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InfoQ Homepage News Heuristic Static Analysis Tool GuardDog Used to Detect Several Malicious PyPi Packages

Heuristic Static Analysis Tool GuardDog Used to Detect Several Malicious PyPi Packages

GuardDog is new open source tool aimed at identifying malicious Python Packages using Sempreg and package metadata analysis. Thanks to a set of source code heuristics, GuardDog can detect malicious packages never seen before and has been used to identify several malicious PyPi packages in the wild.

DataDog, maker of GuardDog, reverse-engineered a number of known malicious PyPi packages to identify common attack vectors and techniques. These include mimicking a package name (typosquatting) or a maintainer's account or email domain to induce a victim to install that package; executing code at install time, especially in the post-install step, or downloading a second-stage executable; exfiltrating sensitive data, such as AWS access keys, and others.

GuardDog makes use of [static analysis] to identify malicious packages. [...] To detect malicious behavior, we use a set of heuristics designed to capture the patterns we observed. These heuristics within GuardDog scan for suspicious patterns from two locations: the source code and the package metadata on PyPi.

GuardDog source-code heuristics are implemented as Semgrep rules and include the ability to detect command overwriting in to produce the execution of a system command; the attempt to execute Base64-encoded data or images using eval or exec; the attempt to execute a file downloaded from the Internet; the inclusion of any environment variable in the payload to an outgoing network request, which can be used to exfiltrate sensitive data; and the use of suspicious domains, including .xyz, .top, or shortened urls.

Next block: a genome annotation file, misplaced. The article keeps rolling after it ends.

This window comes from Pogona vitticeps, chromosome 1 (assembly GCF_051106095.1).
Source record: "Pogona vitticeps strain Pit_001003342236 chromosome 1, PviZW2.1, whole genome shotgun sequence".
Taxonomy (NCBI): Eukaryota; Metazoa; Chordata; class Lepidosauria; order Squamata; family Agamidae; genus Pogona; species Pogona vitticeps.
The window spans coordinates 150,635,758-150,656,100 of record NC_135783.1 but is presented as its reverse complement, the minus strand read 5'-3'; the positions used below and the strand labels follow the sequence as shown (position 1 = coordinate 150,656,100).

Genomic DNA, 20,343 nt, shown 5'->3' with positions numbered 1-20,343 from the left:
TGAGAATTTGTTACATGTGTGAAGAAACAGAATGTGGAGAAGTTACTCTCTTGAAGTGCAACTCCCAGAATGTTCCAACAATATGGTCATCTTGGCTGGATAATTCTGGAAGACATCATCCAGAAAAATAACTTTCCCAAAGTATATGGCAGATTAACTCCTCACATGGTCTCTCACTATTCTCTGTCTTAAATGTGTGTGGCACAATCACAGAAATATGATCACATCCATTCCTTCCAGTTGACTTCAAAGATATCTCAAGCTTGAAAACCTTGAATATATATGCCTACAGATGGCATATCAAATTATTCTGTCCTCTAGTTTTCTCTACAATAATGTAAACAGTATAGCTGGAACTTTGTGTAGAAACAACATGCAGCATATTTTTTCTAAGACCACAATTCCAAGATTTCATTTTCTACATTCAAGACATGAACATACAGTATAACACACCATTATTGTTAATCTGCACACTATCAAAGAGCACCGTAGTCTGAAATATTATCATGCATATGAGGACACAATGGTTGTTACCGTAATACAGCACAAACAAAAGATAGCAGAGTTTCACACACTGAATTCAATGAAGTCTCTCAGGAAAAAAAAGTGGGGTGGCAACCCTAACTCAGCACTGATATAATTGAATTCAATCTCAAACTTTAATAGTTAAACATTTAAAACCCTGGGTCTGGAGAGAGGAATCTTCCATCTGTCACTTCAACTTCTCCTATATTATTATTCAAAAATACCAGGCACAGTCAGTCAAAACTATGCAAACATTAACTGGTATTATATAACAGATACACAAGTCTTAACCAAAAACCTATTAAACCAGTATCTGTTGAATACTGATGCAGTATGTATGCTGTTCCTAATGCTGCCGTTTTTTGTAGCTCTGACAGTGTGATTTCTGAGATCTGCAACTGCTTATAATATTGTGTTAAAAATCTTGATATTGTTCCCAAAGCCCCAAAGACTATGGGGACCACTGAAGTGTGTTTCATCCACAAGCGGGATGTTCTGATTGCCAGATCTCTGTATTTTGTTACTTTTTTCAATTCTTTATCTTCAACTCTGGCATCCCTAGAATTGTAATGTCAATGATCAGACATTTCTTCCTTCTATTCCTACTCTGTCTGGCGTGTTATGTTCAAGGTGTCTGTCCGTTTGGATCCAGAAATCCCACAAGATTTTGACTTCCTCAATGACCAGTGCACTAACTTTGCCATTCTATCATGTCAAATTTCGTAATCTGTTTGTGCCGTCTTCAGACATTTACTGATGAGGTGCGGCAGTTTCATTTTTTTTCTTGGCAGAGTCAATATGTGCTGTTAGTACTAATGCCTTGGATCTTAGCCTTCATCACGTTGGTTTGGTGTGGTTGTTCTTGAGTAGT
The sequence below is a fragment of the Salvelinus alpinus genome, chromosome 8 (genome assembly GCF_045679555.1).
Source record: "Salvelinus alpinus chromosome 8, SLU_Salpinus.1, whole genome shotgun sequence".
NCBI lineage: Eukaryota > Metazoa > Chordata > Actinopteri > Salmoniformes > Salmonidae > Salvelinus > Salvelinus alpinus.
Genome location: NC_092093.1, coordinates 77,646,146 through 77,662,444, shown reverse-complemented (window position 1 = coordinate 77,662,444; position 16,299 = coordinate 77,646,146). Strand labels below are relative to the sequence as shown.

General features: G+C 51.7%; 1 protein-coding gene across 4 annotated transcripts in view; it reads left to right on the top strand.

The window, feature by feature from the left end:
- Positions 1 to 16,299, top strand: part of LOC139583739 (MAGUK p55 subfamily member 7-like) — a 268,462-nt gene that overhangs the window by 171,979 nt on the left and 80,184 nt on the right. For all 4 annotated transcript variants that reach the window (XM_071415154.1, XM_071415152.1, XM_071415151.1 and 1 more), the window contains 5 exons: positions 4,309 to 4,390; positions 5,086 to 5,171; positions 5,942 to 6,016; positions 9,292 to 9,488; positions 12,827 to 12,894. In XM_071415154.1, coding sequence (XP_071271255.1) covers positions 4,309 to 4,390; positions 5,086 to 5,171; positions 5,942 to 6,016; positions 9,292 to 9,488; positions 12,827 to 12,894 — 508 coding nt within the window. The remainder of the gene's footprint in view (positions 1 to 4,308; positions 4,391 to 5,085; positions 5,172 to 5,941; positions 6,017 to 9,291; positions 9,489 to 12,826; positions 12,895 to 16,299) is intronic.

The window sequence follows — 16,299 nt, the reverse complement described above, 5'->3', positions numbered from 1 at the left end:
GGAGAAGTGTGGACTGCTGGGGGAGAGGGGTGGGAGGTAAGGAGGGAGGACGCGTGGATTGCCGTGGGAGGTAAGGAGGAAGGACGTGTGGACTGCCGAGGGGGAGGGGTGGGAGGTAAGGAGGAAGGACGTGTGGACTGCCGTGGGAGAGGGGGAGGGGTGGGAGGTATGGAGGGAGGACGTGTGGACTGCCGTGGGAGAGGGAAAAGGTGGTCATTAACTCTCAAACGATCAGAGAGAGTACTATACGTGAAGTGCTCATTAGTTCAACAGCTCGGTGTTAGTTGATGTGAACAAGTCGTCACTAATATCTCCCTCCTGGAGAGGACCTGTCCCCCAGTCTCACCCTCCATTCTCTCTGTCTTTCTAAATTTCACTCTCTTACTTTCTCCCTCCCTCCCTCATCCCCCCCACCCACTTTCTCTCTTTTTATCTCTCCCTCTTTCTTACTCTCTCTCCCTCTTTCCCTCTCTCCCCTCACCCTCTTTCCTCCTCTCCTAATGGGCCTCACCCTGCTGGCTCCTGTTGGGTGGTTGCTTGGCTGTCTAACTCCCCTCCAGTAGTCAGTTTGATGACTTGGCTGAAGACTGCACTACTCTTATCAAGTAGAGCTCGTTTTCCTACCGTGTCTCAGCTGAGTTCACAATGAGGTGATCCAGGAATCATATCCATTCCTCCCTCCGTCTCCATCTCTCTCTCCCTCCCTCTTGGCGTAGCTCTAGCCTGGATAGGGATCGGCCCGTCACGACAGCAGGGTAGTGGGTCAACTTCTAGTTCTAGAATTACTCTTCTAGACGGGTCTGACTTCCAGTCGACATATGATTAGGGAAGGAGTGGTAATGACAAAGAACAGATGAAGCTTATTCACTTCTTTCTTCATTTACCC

Specifically, GuardDog leverages Semgrep's intra-procedural taint tracking, which analyzes the flow of data through a program to identify cases where such data is not transformed or sanitized before reaching a vulnerable function.

Besides source code, GuardDog scans package metadata against another set of heuristics, including typosquatting, changes in a package maintainer's email, and missing package information.

GuardDog's ability to detect malicious packages has been tested by running it on PyPi, leading to the identification of a number of packages that used any of the techniques described above to run malicious code or steal sensitive data.

GuardDog can be installed using pip or downloaded from GitHub.

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